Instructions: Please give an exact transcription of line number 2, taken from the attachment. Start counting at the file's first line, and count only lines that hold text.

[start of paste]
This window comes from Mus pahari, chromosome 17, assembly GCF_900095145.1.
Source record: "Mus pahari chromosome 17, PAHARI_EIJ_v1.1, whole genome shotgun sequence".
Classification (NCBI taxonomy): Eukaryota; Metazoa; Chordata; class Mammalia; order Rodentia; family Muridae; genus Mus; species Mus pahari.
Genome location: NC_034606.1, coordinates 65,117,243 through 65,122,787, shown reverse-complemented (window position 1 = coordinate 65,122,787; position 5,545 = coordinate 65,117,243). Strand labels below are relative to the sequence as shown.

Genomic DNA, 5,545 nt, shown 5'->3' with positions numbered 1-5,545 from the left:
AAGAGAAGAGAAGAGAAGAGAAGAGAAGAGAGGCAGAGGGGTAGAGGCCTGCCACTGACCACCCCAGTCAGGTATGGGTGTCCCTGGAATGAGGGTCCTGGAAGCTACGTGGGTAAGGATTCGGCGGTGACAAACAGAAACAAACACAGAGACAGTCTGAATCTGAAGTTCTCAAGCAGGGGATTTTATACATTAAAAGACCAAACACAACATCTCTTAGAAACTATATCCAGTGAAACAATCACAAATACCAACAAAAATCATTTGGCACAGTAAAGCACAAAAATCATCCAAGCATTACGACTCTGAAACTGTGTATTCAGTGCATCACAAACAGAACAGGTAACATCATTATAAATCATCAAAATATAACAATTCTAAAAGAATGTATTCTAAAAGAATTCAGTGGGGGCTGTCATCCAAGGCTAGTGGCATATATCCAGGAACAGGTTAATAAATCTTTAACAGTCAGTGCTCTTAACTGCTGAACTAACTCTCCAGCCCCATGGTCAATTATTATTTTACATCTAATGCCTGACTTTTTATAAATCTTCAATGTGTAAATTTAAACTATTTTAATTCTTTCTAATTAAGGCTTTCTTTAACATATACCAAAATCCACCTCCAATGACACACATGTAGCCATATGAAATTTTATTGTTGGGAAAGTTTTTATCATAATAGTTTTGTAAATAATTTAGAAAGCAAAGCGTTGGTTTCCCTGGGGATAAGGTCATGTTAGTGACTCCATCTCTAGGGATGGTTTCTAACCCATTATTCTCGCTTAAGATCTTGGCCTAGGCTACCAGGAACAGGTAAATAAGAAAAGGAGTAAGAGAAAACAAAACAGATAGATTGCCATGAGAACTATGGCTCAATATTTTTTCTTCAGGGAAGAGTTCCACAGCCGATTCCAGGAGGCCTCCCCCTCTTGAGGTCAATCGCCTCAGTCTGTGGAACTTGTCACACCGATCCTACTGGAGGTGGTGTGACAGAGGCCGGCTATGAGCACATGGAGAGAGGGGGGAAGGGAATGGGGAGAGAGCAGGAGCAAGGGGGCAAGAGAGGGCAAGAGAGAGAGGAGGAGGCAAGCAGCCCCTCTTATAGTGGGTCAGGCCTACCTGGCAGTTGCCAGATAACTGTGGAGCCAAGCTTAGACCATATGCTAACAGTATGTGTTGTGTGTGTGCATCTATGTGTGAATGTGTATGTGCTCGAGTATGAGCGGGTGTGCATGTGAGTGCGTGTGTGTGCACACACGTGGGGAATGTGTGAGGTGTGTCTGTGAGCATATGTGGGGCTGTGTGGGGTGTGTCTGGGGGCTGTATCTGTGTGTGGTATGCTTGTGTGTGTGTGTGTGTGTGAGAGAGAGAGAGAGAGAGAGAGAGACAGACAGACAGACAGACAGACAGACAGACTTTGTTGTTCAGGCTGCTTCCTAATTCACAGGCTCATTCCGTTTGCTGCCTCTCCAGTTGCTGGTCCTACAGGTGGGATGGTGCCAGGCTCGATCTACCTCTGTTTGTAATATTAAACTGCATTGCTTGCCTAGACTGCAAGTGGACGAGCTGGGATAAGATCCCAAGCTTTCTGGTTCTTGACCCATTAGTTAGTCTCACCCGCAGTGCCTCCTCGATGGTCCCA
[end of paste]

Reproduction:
Source record: "Mus pahari chromosome 17, PAHARI_EIJ_v1.1, whole genome shotgun sequence".